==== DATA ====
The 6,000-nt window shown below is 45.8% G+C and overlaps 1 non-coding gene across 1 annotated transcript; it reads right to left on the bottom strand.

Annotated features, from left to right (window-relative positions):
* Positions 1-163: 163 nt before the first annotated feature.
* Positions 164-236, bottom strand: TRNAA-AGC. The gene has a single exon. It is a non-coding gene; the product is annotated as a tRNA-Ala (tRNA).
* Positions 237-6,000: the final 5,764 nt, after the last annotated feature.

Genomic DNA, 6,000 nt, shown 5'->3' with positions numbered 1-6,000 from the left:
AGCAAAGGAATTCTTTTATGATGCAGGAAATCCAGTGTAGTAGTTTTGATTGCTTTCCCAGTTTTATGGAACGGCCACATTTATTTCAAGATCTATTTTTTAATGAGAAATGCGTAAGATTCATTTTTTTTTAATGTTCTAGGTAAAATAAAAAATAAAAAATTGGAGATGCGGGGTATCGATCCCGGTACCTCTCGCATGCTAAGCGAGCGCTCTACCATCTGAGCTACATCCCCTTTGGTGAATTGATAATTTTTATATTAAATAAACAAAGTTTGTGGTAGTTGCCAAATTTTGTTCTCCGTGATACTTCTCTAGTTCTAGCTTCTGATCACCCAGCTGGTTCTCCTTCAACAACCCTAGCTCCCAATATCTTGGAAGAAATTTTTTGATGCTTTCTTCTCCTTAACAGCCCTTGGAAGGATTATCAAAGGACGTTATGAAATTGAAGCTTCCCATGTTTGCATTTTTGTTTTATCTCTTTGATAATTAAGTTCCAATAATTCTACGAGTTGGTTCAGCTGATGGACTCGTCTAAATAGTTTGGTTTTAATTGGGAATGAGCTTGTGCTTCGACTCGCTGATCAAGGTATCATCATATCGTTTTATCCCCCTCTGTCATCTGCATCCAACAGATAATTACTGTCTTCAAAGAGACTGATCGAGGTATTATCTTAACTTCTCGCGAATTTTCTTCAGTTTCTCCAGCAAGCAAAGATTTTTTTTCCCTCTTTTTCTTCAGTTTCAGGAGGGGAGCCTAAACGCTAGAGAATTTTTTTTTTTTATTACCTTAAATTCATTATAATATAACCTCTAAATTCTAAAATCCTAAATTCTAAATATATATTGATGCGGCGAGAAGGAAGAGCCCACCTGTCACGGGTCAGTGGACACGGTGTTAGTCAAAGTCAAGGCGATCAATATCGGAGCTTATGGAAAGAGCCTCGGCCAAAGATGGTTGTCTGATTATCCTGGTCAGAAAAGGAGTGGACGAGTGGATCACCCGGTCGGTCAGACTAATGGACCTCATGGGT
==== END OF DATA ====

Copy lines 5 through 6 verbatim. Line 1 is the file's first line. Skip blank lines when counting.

* Positions 237-6,000: the final 5,764 nt, after the last annotated feature.

Genomic DNA, 6,000 nt, shown 5'->3' with positions numbered 1-6,000 from the left: